What should be done? We should consider how we defeated totalitarianism before. A military dictatorship was defeated by military means. So ultratotalitarianism, or the rule of power without law or constraint, can only be defeated by power itself.

In this way totalitarianism is self-defeating. It is the snake that eats its own tail. And since no power can arise in any state except that which arises from its people, it is in human power that I trust.

We must think again. We must reconsider everything. For ultratotalitarianism, like its simply banal totalitarian forbears, clouds the system of prices and power in a totalising ideology which systematically distorts our perception of the world. Question everything. Do not trust the news or the media or its critics. For in a totalitarian society we are all prey to inner totalitarianism, and we must avoid becoming inwardly evil in the effort to defeat the evil in society at large.

But so long we we remain human, and ultratotalitarianism refrains from using technology to fundamentally alter our physiology and neurology, we have a chance. But time is short. For the process of transforming planet Earth into a factory for turning people into mindless de facto zombies has already begun. To avoid this eternal apartheid, this human farm, we must return to ourselves and our essence as human beings. To defeat the rule of power, we must look to the power within, beyond all influence by totalitarian ideology or political economy. This true power: the pursuit, not of more power, but of the object and aim of all power — wholeness, or the love of goodness. Iris Murdoch termed the ‘Sovereignty of Good’ as a remedy to an age besotted by false idols. I would agree; but add that all philosophy, if taken too dogmatically, risks becoming ideology.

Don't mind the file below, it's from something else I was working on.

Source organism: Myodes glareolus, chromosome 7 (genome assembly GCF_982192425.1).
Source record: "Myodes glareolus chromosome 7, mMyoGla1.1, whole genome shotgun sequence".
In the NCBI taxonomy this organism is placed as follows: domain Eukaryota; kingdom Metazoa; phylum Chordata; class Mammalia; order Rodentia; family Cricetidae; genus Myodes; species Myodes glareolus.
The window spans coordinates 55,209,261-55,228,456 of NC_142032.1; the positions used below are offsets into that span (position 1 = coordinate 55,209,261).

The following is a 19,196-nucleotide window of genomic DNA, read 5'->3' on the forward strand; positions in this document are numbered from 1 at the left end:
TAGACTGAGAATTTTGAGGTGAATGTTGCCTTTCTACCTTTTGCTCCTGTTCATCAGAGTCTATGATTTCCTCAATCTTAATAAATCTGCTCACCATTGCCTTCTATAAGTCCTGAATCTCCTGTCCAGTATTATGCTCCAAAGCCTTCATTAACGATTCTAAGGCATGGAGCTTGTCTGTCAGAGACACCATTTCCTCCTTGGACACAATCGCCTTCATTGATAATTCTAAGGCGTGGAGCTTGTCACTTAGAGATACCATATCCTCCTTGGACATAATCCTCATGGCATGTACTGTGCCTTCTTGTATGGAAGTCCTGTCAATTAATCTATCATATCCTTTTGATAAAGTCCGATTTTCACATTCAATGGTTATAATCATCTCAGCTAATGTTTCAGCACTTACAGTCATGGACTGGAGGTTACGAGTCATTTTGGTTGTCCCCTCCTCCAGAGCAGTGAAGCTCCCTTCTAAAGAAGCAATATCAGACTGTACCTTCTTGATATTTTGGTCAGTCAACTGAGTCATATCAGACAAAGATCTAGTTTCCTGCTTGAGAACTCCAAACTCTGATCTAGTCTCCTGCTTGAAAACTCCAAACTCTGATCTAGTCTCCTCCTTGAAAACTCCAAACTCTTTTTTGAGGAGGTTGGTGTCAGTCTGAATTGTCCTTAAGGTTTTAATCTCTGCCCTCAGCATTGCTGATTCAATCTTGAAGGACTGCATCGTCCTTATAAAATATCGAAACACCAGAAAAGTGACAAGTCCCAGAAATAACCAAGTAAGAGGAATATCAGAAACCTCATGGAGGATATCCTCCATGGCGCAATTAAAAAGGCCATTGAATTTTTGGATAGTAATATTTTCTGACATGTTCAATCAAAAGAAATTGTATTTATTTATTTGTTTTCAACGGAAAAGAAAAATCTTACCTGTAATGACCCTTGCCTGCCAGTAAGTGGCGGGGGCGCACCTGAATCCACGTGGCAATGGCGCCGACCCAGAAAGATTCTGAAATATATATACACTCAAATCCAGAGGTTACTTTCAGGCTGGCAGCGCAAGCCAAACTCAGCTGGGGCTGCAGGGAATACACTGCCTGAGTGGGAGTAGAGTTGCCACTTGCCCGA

The true remedy to our ills is not simply ideals, but not the questioning of ideals, institutions, and the dogmas of individualism. Indeed, Socrates critiqued the primordial totalitarianism of Athens through unquestioned norms and rules that had never before been substantially challenged. What are the hegemonic norms and rules of our time? And can they be questioned? I do not have the answer to these questions. I merely suggest that, to defeat ultratotalitarianism, we must question everything. Then, something might emerge as a light by which to lead us from the shadowlands in which we slumber. Totalitarianism cannot keep us asleep forever. Someday, we must awaken from our slumber. For then, to echo Shakespeare, false accusations will blush — and tyranny, tremble. The truth will win. And evil will lose. Ultratotalitarianism will fall. Humanity will rise. So, let there be light —